The 2016 Lecture was delivered by Prof Sundararaman from the School of Health Systems Studies at the Tata Institute of Social Sciences, India. Dr Sundararaman, a former professor of medicine and activist in the People’s Health Movement in India, spoke on the topic “Public Health Systems. What Works – What does Not?” and the important challenges that face societies and governments alike in the Global South.
Annual David Sanders Lecture
The series honours Emeritus Prof David Sanders' legacy as founder of the SOPH and recognises his considerable contributions to UWC and to the field of public health, both locally and internationally. This was also recently acknowledged by the University of cape Town who awarded David an honorary doctorate. Each year an eminent speaker is invited to engage scholars, practioners, policy makers and activists in contemporary challenges and opportunities for public health research, teaching and practice, brining scientific excellence and implications for political and social action to bear on their chosen issue. In so doing, they will continue the vigorous, socially engage, scholarly debate and practice that has characterized much of David's engagement.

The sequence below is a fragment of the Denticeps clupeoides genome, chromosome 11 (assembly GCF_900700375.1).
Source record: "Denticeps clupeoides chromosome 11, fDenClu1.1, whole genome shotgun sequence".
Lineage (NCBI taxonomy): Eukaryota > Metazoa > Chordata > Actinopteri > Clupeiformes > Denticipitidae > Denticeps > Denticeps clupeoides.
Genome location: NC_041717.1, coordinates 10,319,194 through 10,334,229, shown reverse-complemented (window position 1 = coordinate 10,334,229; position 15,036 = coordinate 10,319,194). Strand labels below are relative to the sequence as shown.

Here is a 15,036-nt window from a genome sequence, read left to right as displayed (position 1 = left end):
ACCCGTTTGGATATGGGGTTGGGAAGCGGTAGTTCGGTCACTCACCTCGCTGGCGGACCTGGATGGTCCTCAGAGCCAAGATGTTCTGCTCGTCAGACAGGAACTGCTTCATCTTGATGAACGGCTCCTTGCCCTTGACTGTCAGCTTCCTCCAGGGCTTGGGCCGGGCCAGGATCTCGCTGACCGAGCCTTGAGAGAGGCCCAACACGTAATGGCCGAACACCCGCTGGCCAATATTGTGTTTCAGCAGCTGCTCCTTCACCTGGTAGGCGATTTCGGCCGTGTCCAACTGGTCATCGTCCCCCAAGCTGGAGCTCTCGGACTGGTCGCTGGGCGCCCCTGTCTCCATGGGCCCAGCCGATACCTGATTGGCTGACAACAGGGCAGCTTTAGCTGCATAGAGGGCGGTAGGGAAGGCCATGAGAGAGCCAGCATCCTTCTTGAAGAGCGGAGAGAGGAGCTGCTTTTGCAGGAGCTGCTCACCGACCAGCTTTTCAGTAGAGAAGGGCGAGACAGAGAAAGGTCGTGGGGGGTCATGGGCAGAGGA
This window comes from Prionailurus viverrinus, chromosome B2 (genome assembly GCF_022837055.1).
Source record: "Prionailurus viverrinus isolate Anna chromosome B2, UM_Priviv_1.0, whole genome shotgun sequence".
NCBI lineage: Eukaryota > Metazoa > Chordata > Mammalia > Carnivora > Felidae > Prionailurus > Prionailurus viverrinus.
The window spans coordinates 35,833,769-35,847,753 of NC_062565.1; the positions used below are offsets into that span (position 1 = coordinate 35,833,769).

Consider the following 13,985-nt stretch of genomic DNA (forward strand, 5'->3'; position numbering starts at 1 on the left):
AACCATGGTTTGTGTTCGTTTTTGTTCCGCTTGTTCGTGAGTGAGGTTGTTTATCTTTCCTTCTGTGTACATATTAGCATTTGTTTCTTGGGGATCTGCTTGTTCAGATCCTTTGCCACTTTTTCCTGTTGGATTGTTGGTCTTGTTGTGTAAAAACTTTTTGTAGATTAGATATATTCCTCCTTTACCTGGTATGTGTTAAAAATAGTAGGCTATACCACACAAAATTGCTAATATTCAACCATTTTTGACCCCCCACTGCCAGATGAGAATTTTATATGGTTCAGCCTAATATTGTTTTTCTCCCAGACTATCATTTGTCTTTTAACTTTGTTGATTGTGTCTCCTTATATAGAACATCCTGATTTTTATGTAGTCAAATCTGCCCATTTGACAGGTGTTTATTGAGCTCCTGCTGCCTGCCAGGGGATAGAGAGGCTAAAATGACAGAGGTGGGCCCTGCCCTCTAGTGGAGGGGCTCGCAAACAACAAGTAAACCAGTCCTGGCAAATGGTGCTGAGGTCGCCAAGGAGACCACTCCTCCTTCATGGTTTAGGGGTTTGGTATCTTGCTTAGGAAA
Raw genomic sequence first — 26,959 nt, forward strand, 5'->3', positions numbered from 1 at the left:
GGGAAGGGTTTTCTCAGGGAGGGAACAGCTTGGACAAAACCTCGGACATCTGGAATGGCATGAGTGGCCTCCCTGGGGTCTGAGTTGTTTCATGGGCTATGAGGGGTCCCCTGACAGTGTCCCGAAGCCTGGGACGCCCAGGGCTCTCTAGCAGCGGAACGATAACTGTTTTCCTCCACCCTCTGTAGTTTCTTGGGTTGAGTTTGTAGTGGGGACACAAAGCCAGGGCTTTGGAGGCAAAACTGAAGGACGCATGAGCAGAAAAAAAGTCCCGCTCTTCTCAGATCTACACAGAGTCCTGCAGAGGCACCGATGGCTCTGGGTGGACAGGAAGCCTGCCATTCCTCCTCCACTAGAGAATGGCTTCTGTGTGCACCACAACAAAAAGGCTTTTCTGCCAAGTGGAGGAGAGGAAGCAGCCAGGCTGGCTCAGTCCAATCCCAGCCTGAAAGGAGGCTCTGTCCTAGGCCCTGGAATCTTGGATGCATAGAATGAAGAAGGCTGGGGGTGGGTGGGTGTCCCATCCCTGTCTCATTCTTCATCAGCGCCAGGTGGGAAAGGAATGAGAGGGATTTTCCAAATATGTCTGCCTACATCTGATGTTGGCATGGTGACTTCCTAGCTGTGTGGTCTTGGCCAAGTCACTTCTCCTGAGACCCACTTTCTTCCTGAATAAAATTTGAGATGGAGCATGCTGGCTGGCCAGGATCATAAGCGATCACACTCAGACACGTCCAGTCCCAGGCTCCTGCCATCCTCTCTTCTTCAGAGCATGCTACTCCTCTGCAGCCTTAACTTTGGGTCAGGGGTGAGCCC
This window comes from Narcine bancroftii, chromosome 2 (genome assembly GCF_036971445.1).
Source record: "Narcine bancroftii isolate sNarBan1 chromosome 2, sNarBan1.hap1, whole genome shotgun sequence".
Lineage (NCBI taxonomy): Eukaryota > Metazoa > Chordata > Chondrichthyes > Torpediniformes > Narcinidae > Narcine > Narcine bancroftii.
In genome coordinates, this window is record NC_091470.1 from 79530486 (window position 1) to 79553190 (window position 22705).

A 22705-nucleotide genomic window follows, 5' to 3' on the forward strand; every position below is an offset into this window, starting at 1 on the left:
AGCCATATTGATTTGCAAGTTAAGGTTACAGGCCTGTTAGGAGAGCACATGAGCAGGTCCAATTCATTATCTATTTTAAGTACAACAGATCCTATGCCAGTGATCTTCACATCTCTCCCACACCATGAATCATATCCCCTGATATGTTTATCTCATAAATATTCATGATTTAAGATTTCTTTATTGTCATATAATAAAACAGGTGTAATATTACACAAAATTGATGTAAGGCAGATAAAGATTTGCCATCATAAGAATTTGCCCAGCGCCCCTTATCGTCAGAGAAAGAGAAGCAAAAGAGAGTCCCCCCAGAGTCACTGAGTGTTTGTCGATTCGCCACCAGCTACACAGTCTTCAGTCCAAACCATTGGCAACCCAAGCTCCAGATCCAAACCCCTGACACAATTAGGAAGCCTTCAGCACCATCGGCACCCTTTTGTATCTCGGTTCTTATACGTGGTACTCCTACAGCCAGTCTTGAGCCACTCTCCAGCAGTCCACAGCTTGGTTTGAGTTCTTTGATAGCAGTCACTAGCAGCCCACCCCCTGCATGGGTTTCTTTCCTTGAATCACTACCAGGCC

Prof Richard Laing delivered the Annual David Sanders Lecture 2014: “Access to Medicines: the Struggle Continues”
Over forty years ago Richard Laing and David Sanders were medical students together in Zimbabwe, where they were both subsequently involved in various capacities in the health services. During his last threeyears in the country (1987- 89) Richard developed the Zimbabwean Essential Drugs Programme (ZEDAP).
The 2015 Annual David Sanders Lecture was delivered by Dr Mary Bassett, Commissioner of Health of New York City. Dr Mary Bassett, moved by the recent attacks on Americans of African descent in the US, addressed the link between race and health in her lecture, entitled “#BlackLivesMater”. Can such a link be made? Most definitely, argued Dr Bassett in an earlier editorial in the prestigious New England Journal of Medicine (NEJM, March, 2015). Her article provides statistics on health disparities as they affect people of colour and refers to the dearth of scholarly research on this link.
Picture: Emeritus Prof William Pick, Prof Uta Lehmann, Emeritus Prof Shula Marks, Emeritus Prof David Sanders, Prof Helen Schneider
Shula Marks was born in Cape Town; she emigrated to the UK in 1960 and received her doctorate from the University of London in 1967. She has lectured and written widely on late-nineteenth and twentieth century South African history, including the history of health care in South Africa.